Civil conflicts, in particular, continue to proliferate. Conflicts involving non-state armed groups have always posed a challenge for international humanitarian law. Many contemporary civil conflicts involve a number of different state and non-state parties, some of which may be loosely affiliated or have overlapping command structures. These conflicts may occur wholly within the territory of a single state or spill over national boundaries.

The respect shown for international humanitarian norms in these conflicts is highly variable. Organisations such as the International Committee of the Red Cross and the United Nations continue to work to disseminate humanitarian principles. However, the informal recruitment policies and loose command structures that characterise many contemporary conflicts makes it difficult to disseminate and enforce humanitarian standards.

Reprisals against captured combatants and civilian populations, including campaigns of torture and rape, are widespread. The problem is exacerbated in some conflicts by the use of independent contractors outside the military hierarchy.

International Humanitarian Law - PDF

This article focuses on the challenges these kinds of conflicts can pose for one of the most fundamental principles of international humanitarian law: International humanitarian law encourages a clear and reliable division between combatants and non-combatants.

The principle of distinction requires combatants to distinguish at all times between military targets and civilian objects and stipulates that only military targets may be the object of attack. This is arguably the most important principle of the whole law of armed conflict.

The principle is undermined if attacking forces cannot readily distinguish combatants from other parties. That provision sets out the categories of people who are entitled to prisoner of war status. The first category comprises members of the regular armed forces of a party to the conflict.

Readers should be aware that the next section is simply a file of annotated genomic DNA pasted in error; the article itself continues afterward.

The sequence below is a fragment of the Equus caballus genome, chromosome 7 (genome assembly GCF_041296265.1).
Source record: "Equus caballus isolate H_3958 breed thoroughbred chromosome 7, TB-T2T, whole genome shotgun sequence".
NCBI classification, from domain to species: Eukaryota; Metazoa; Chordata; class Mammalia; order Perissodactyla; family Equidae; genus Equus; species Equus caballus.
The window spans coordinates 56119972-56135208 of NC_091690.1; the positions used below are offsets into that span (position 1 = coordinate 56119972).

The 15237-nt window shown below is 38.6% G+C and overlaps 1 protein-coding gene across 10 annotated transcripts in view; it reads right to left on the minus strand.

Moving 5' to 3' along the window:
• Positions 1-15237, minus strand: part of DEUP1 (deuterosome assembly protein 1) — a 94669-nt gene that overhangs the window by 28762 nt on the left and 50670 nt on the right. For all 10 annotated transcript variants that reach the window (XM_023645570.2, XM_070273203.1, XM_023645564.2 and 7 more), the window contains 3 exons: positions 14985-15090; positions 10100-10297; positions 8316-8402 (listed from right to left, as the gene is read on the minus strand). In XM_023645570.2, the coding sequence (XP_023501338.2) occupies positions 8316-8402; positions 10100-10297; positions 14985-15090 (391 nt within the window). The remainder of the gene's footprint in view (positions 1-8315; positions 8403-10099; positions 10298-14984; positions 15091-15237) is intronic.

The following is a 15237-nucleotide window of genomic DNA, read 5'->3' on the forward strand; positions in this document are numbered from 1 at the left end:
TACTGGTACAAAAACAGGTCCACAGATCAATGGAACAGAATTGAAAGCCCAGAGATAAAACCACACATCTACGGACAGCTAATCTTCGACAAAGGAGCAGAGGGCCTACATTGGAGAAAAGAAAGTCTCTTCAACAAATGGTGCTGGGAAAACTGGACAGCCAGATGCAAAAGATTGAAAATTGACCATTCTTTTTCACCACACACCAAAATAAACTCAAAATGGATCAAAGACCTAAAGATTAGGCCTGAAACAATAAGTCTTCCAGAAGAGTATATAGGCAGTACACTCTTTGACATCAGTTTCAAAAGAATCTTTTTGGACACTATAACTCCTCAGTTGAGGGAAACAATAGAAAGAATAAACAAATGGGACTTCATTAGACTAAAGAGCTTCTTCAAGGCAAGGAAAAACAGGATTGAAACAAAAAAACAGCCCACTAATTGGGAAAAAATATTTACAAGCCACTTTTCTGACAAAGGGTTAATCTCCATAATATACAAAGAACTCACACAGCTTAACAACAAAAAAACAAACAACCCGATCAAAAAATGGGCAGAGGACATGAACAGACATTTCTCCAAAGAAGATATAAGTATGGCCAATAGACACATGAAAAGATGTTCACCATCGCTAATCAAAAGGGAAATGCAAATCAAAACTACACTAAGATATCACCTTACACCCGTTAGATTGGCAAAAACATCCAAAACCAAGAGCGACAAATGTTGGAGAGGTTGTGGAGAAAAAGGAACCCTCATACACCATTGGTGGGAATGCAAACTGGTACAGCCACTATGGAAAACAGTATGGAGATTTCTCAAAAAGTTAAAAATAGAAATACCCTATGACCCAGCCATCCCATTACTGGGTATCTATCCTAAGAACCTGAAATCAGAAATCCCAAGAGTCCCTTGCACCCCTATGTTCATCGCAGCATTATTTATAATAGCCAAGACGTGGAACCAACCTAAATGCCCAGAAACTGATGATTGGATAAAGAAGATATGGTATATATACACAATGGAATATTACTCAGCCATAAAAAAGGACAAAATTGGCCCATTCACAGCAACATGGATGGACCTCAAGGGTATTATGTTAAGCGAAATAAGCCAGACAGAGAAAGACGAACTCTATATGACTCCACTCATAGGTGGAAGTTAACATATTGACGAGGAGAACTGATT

The second category covers members of other armed groups, such as militias and volunteer corps, who are under responsible command; bear a fixed, distinctive sign recognisable at a distance; carry arms openly; and respect the requirements of international humanitarian law.

Beirne School of Law, University of Queensland.

Beyond that, however, the provision is open to two different interpretations. One way of interpreting this provision would be to infer that only combatants have the right to participate in hostilities. This would make it a violation of international humanitarian law for a noncombatant to engage directly in armed conflict. The better view, however, is that Article 43 2 of Additional Protocol I does not prohibit noncombatants from directly participating in hostilities.

Article 43 2 is as close as we get. Other provisions that deal expressly with civilians engaging in hostilities, such as Article 51 3 of Additional Protocol I, merely say they lose their immunity from attack while doing so. It would be dangerous to imply such a strong prohibition from the ambiguous words of Article 43 2 when it does not appear anywhere else in the relevant international treaties.

What, then, is the point of Article 43 2? I would contend that the provision serves two purposes. The first is to reinforce the importance of the distinction between combatants and non-combatants, by designating combatants as the primary although not necessarily sole agents of warfare.

The second is to emphasise that combatants may not be tried or punished merely for taking part in hostilities. Article 43 2 therefore reinforces the prohibition on reprisals against prisoners of war. Non-combatants who take up arms are bound by the same legal rules as any other fighter.

They cannot directly attack civilians or their property; they cannot mount their attacks in a disproportionate way; they cannot mistreat civilians or captured combatants; they cannot use prohibited weapons or tactics. Like recognised combatants, they can lawfully be targeted by opposing forces. However, provided that non-combatants abide by the ordinary laws of war, they are not prohibited under international law from engaging in hostilities.